It’s all about the smile for actor Manuel Uriza.
As dirty politician Carlos “Mr. Hank” Gonzalez on Netflix’s Narcos: Mexico, for instance, his grin is menacing and mercurial. But as loving father Ernesto on the streamer’s dramatic familial comedy Gentefied, he beams with warmth and sincerity.
Uriza says small countenance shifts such as these help him bring humanity and believability to his portrayals.
“Ernesto is more like me,” Uriza tells TVLine with a chuckle. “If I were more like Mr. Hank, I’d be in prison. But it’s exciting to play two totally different characters on two very different Netflix shows. Gentefied came at a time when we were in between shooting Narcos: Mexico, because the pandemic got in the middle and there were a lot of stops. When we had Christmas break, I came back home, and in January, I auditioned for Gentefied.”
Being on both shows allowed Uriza to work with actor Joaquin Cosio twice. Cosio has played Don Neto on Narcos: Mexico since it began and costars as patriarch Pop on Gentefied. Uriza plays his son on Gentefied, but their characters don’t interact on the third and final season of the cocaine-centered saga Narcos: Mexico.
“It was a happy accident,” Uriza reveals. “I had no idea I would get to work with Joaquin twice because we don’t share any scenes on Narcos: Mexico, which came first. But it was fun because I actually met Joaquin on Gentefied. We would shoot ideas and thoughts back and forth on how we felt about both shows and the perspectives they give. It was such an exciting dynamic when we got to talk about our experiences in this business. I loved picking his brain.”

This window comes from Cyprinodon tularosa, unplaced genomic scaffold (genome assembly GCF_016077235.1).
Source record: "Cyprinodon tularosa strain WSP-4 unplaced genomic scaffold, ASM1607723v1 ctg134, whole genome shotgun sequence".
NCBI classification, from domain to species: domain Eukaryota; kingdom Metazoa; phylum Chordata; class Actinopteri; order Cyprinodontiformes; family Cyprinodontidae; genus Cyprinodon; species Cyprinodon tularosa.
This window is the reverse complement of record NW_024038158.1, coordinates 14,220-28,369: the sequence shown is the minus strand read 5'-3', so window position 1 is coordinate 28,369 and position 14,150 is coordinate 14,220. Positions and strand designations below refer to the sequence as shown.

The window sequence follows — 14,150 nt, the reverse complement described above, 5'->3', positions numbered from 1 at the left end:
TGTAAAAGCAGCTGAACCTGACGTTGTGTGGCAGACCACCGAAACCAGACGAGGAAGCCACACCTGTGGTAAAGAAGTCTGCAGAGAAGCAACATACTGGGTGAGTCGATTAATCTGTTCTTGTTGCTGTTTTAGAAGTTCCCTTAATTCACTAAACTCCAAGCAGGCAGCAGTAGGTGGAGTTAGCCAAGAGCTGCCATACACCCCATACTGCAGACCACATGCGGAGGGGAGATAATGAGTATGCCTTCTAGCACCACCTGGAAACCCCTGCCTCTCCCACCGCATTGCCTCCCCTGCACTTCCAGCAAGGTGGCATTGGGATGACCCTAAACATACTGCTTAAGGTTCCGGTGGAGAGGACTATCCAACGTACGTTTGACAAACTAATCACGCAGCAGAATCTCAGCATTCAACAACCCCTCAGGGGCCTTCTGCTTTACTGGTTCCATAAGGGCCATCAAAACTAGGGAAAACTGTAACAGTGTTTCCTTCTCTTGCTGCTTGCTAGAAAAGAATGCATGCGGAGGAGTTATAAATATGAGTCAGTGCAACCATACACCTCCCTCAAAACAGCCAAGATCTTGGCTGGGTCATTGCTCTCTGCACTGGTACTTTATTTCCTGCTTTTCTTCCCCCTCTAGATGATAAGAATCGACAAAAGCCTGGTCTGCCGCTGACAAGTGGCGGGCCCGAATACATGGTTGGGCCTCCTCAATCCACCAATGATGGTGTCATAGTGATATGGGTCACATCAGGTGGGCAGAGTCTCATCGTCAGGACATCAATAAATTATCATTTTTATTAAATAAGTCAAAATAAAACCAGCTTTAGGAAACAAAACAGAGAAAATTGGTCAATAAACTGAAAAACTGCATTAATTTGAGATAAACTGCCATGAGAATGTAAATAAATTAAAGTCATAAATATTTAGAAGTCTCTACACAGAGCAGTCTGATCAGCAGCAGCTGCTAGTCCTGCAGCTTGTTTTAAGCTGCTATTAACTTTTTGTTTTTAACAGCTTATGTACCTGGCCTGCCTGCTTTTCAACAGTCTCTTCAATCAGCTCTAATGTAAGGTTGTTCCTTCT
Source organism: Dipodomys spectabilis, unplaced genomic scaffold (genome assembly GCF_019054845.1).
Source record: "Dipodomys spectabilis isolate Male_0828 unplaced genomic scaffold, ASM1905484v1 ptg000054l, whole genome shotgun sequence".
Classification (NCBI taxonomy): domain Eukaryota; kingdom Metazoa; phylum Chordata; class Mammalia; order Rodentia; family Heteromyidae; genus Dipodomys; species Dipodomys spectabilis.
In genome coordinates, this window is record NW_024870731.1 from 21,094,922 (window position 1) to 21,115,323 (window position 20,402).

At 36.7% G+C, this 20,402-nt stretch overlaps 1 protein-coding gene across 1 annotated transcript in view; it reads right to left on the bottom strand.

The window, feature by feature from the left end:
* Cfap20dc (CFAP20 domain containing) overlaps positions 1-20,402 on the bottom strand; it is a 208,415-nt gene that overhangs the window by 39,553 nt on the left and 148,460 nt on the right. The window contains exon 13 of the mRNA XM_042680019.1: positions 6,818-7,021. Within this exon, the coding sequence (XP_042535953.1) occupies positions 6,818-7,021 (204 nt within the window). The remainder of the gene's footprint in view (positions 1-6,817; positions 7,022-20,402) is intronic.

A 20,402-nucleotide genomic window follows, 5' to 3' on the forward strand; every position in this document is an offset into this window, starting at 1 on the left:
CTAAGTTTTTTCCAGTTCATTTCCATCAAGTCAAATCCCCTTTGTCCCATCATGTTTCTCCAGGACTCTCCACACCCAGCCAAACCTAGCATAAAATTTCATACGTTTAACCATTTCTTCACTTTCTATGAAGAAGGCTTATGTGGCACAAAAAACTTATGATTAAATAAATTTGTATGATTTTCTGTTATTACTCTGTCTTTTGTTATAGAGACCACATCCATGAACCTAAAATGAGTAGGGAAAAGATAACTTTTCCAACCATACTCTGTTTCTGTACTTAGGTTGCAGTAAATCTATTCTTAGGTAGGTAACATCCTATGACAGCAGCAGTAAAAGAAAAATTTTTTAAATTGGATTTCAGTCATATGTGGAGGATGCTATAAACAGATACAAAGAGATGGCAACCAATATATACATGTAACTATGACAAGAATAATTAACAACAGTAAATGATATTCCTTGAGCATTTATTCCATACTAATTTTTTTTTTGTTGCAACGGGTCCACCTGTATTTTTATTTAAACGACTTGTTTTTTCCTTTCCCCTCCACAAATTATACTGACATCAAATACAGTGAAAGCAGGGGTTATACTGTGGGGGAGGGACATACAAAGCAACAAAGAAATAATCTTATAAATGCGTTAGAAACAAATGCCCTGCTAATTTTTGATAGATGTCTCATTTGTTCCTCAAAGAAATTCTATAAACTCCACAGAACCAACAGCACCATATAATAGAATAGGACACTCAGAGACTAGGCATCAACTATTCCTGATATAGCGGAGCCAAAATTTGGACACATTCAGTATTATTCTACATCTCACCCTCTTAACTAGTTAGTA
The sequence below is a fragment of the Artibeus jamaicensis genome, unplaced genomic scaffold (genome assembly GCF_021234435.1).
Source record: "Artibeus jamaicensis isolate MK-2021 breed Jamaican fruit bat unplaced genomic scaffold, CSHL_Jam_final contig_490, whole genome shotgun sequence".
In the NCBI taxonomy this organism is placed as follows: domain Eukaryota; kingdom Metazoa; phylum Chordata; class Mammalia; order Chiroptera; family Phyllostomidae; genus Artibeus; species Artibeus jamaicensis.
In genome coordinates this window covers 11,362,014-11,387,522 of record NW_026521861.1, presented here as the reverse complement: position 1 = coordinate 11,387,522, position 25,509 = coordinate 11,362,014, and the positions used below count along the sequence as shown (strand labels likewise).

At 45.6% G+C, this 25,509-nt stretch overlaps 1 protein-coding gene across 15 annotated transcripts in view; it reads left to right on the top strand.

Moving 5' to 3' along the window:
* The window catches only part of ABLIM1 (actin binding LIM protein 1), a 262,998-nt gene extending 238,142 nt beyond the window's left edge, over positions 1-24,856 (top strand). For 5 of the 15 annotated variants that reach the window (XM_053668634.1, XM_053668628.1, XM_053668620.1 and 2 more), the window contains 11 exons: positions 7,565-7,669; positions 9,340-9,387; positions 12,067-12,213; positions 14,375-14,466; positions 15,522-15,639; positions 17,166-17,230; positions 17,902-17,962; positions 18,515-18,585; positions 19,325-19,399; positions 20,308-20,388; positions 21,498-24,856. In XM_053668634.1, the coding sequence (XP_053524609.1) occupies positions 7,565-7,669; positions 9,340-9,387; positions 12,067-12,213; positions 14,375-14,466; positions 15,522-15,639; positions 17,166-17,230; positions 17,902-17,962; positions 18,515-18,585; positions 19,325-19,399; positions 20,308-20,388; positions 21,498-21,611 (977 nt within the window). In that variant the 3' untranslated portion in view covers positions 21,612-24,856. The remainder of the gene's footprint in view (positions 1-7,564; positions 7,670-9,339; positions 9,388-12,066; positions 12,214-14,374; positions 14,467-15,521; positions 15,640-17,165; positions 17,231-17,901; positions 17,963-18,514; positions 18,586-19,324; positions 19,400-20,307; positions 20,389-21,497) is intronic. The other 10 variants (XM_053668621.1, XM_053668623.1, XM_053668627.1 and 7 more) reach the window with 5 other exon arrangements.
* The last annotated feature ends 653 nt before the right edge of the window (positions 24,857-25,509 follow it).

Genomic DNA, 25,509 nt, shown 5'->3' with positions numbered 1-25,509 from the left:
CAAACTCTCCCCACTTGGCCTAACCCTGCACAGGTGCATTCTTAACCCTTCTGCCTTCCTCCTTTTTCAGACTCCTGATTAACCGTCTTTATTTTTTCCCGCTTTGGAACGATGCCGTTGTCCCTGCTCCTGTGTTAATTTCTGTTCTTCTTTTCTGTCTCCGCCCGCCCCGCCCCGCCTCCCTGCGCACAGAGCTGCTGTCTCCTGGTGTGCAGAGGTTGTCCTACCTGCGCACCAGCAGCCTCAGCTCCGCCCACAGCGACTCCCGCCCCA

The conversation continued when shooting wrapped on Gentefied and Uriza and Cosio jumped on a plane to Mexico to finish their other series.
“It was such a blessing to have those chances,” Uriza shares. “Now Joaquin and I are friends.”
Working on Narcos: Mexico also allowed Uriza to reflect on the time he met Mr. Hank as a child and try to work that feeling into his performance, he says.
“I met Carlos Hank when I was 10 years old,” Uriza recalls. “I met him at the race track in Del Mar because my grandfather was a racehorse trainer. He came up from Tijuana and talked about a horse he wanted trained. The memory I have was of him being like a fun uncle. He was sitting there, discussing business, but he’d stop every now and then and nudge me about eating my ice cream sundae.”
This is a drastically different perception than the corrupt figurehead who trafficked in backdoor partnerships with drug dealers and military dictators that Narcos: Mexico spins. This is why Uriza says he had to find the humanity in his version of Mr. Hank.
“That brief encounter I had with him when I was a child,” Uriza says, “is the same impression others had of him when I researched him independently. I tried to find videos and footage to guide me on his traits and mannerisms. Surprisingly enough, there wasn’t a lot to work with, for whatever reason. Instead, I met with someone who was his driver and the sister of one of his maids, and they both described him as a sweet, soft-spoken man who could be playful and had impeccable manners.”
The trick was bringing all of this to his portrayal, Uriza adds, and that included his facial expressions.
“I had to find a way to marry those anecdotes with what was presented in front of me in the script,” he says. “If I had brought my opinions into it, the performance would’ve suffered. The human experience is unchanging, and it comes through everything you’re doing in that moment. So I used his smile and his manners, especially if he was doing or saying something sinister. Shows are made to be watched, not read. And when you throw a little bit of yourself into the character, the result is always going to be something more authentic.”
What did you think of Manuel Uriza’s double duty in Narcos: Mexico and Gentefied? Drop your thoughts in the comments.
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